Objective To compare the effects of metoclopramide and domperidone on the breast milk output of mothers with infants in neonatal intensive care.
Design Double-blind randomised controlled trial.
Setting Tertiary level neonatal intensive care unit (NICU).
Sample Eighty mothers expressing breast milk for their infants (mean gestational age 28 weeks) based in NICU and the amounts expressed fell short of the prescribed target.
Intervention Mothers were randomised to receive domperidone or metoclopramide for 10 days (10 mg three times a day).
Outcome measures Total milk volume daily for up to 10 days before the medication, 10 days during the trial and up to 10 days after medication. Adverse side effects were also recorded.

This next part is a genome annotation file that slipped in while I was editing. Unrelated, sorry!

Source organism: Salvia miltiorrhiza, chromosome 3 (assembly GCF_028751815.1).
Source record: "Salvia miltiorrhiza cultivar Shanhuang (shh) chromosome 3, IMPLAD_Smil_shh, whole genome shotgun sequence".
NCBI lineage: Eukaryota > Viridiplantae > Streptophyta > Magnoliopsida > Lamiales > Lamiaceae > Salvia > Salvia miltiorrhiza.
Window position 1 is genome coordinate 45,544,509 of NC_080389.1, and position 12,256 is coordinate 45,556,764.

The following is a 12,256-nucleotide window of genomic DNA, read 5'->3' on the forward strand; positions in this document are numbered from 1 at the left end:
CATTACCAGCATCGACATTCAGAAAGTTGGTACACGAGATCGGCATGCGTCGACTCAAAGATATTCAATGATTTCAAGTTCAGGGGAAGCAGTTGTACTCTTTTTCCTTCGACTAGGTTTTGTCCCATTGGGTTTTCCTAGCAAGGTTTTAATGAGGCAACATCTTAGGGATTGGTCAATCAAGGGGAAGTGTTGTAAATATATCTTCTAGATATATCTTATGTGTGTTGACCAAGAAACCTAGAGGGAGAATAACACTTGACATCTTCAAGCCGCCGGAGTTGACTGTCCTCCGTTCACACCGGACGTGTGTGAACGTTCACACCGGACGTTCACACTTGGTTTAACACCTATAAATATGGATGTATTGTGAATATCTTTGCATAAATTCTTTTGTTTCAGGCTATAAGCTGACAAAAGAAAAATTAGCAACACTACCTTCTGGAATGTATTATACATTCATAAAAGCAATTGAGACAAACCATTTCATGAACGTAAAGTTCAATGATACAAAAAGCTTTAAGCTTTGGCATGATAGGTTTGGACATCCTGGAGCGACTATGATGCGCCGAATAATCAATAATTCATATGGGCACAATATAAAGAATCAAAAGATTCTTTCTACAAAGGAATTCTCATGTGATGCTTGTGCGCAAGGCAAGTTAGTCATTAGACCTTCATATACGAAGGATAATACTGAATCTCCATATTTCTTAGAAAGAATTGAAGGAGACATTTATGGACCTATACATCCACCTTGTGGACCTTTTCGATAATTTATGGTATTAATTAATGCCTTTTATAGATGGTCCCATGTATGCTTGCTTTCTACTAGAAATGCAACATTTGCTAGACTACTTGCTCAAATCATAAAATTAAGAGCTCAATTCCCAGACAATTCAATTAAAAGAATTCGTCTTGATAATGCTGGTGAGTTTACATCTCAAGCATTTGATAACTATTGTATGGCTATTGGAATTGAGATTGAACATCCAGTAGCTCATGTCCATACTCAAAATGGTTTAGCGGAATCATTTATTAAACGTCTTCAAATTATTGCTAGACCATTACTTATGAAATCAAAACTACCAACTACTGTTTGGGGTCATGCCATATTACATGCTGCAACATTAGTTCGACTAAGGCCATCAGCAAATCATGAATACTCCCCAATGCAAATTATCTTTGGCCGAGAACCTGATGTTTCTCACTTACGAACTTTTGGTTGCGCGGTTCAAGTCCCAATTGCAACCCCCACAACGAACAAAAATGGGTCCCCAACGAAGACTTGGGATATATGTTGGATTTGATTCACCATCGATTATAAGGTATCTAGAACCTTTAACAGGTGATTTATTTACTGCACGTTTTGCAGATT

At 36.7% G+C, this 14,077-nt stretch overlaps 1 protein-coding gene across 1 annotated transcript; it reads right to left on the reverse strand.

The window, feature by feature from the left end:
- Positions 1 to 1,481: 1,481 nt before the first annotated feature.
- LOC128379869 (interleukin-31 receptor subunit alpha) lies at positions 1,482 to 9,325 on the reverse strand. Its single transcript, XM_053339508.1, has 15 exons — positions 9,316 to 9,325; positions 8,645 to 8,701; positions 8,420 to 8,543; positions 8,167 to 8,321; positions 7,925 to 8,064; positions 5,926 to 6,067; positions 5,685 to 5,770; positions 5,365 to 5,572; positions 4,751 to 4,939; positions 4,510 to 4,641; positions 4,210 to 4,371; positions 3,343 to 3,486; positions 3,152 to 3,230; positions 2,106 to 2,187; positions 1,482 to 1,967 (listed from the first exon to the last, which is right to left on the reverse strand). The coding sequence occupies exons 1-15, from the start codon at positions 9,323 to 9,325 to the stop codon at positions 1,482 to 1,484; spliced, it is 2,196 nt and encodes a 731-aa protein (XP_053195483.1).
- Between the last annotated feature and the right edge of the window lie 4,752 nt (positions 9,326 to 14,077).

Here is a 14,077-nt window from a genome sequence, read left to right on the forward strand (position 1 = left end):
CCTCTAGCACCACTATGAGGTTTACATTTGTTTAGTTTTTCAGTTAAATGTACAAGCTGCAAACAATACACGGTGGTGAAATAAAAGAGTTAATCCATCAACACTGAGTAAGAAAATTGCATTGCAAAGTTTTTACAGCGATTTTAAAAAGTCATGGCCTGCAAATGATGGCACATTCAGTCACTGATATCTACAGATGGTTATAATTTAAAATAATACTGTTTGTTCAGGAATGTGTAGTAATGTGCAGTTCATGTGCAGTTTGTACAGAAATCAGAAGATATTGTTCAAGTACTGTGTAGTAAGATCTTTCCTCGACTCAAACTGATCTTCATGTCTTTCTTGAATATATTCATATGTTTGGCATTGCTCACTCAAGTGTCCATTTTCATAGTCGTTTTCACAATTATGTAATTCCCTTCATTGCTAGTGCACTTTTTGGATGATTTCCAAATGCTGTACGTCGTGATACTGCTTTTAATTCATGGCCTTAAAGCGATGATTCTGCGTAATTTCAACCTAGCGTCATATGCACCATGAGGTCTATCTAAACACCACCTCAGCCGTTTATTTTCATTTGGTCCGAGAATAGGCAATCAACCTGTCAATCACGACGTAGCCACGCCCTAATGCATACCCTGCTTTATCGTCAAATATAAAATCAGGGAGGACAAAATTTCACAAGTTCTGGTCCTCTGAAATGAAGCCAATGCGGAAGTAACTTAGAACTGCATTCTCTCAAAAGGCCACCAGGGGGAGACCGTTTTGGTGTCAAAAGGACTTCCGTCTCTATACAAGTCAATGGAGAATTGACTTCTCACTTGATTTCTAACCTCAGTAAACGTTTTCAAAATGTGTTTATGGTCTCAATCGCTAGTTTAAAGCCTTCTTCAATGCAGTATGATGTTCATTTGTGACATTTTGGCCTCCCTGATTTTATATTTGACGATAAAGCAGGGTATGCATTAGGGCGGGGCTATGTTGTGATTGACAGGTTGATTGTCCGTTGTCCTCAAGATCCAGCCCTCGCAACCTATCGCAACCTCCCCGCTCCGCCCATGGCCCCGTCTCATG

Results Mothers produced more milk in the domperidone group and achieved a mean of 96.3% increase in milk volume (mean increase/pretrial volume) compared with a 93.7% increase for metoclopramide. After adjusting for the amount of milk produced prior to medication, the mean amount of milk produced while taking medication for those on domperidone was 31.0 ml/24 h (95% CI −5.67 to 67.6) greater than the mean for those on metoclopramide. Seven mothers taking metoclopramide reported side effects and three taking domperidone; a further eight women (of 29) who had a follow-on prescription for metoclopramide also reported side effects.
Conclusions Oral domperidone and metoclopramide increased the volume of milk produced by mothers who are expressing to feed their babies in NICU. There were small differences in milk output between the two medications and in the incidence of side effects, but the differences were non-significant.